Women accounted for four of the top 10 highest-paid CEOs in U.S. last year. That’s a big jump over 2015, when just two female chiefs made the cut.
Safra Catz of Oracle (No. 5), Meg Whitman of Hewlett Packard Enterprise (No. 6), Ginni Rometty of IBM (No. 8), and Indra Nooyi of PepsiCo (No. 10), all appear on Equilar’s list of the 100 highest-paid executives in 2016, which was released Wednesday.
Each year, the executive compensation firm reveals the best compensated CEOs at the largest U.S. companies by revenue—though the list is limited to companies that have filed annual proxy statements before April 1. The latest study shows that the total comp for these executives increased a median 6% in 2016—the greatest growth seen since 2013, says Equilar. The median pay was a $15 million.
A total of nine female CEOs appear on the Equilar 100 this year, up from eight in 2015. What’s more, these women outpaced the median pay for the list as a whole, dramatically out-earning the men. According to Equilar, median total compensation for the nine women was $21.2 million in 2016, compared to a median $14.4 million for the 92 male CEOs.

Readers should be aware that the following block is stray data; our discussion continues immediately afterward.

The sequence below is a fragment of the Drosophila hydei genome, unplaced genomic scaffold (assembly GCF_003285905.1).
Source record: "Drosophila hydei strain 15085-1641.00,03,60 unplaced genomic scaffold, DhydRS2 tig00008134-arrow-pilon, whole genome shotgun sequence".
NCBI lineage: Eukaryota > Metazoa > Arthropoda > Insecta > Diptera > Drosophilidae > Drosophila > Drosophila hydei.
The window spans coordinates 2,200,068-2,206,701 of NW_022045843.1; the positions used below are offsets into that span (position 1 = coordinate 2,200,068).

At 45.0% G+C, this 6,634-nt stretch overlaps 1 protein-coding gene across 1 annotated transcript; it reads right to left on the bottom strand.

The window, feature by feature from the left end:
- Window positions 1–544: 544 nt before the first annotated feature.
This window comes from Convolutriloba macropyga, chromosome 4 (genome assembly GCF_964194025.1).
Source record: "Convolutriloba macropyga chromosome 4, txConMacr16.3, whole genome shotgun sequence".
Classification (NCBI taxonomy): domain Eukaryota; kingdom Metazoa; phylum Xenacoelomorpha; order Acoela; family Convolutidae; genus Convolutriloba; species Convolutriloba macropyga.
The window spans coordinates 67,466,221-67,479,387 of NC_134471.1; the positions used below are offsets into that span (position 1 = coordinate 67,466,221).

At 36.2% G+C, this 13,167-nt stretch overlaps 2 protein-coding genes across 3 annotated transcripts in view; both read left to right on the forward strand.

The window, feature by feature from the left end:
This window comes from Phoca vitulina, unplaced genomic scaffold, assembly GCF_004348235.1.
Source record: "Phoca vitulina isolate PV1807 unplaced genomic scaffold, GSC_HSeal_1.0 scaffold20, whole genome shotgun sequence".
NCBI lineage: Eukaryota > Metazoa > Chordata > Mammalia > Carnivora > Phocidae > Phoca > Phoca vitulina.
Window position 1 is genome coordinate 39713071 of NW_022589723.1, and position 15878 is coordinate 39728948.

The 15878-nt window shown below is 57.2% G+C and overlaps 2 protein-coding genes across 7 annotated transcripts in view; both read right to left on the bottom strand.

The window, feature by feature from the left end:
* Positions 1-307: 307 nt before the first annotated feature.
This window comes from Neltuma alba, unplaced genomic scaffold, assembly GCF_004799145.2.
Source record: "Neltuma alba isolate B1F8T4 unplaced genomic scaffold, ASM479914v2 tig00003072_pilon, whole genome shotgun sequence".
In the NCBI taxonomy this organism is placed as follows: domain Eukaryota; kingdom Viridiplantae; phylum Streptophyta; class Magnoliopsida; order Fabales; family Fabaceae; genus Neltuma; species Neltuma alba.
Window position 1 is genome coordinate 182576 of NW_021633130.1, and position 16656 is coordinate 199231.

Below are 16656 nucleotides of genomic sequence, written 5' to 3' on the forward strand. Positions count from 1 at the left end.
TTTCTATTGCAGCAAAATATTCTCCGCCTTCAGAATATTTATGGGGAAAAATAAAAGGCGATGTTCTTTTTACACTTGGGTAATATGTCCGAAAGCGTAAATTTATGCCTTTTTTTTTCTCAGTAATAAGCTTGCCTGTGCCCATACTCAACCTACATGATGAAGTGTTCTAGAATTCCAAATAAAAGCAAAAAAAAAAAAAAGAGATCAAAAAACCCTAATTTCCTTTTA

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While Safra Catz of Oracle was the highest-paid female CEO, her total compensation took a hit: It dropped to $40.9 million after reaching $53.2 million in 2015. The other top three —Whitman, Rometty, and Nooyi—all saw their compensation increase. Whitman’s comp reached $32.9 million, up from $17.1 million in 2015—representing a massive 93% pay increase. Rometty also saw an uptick, earning $32.3 million in 2016 from $19.8 million the previous year. Nooyi, too, got a bump: Her compensation was $25.1 million, about a $3 million gain over 2015.
Though these women may be making a name for themselves on Equilar’s list, the number of female CEOs is still lagging—especially at some of the world’s biggest companies. For example, the number of female CEOs on the most recent Fortune 500 list dropped to 21 in 2016, down from 23 the year before.
You can check out Equilar’s full 2016 list here.